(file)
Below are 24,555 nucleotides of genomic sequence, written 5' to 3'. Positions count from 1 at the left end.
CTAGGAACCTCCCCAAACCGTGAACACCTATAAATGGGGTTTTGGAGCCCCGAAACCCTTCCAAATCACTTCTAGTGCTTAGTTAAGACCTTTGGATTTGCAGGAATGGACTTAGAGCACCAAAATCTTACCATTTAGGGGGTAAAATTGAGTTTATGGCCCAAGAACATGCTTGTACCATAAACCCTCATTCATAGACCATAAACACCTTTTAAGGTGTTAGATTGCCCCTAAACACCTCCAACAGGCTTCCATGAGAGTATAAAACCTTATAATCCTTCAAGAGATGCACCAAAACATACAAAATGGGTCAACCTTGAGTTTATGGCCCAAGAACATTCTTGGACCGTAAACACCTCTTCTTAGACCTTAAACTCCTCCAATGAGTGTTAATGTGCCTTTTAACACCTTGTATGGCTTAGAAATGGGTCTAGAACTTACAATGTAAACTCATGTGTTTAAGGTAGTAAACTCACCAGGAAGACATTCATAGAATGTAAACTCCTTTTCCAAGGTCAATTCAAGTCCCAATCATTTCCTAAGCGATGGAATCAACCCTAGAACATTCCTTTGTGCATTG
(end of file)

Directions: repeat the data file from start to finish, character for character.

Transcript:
Below are 24,555 nucleotides of genomic sequence, written 5' to 3'. Positions count from 1 at the left end.
CTAGGAACCTCCCCAAACCGTGAACACCTATAAATGGGGTTTTGGAGCCCCGAAACCCTTCCAAATCACTTCTAGTGCTTAGTTAAGACCTTTGGATTTGCAGGAATGGACTTAGAGCACCAAAATCTTACCATTTAGGGGGTAAAATTGAGTTTATGGCCCAAGAACATGCTTGTACCATAAACCCTCATTCATAGACCATAAACACCTTTTAAGGTGTTAGATTGCCCCTAAACACCTCCAACAGGCTTCCATGAGAGTATAAAACCTTATAATCCTTCAAGAGATGCACCAAAACATACAAAATGGGTCAACCTTGAGTTTATGGCCCAAGAACATTCTTGGACCGTAAACACCTCTTCTTAGACCTTAAACTCCTCCAATGAGTGTTAATGTGCCTTTTAACACCTTGTATGGCTTAGAAATGGGTCTAGAACTTACAATGTAAACTCATGTGTTTAAGGTAGTAAACTCACCAGGAAGACATTCATAGAATGTAAACTCCTTTTCCAAGGTCAATTCAAGTCCCAATCATTTCCTAAGCGATGGAATCAACCCTAGAACATTCCTTTGTGCATTG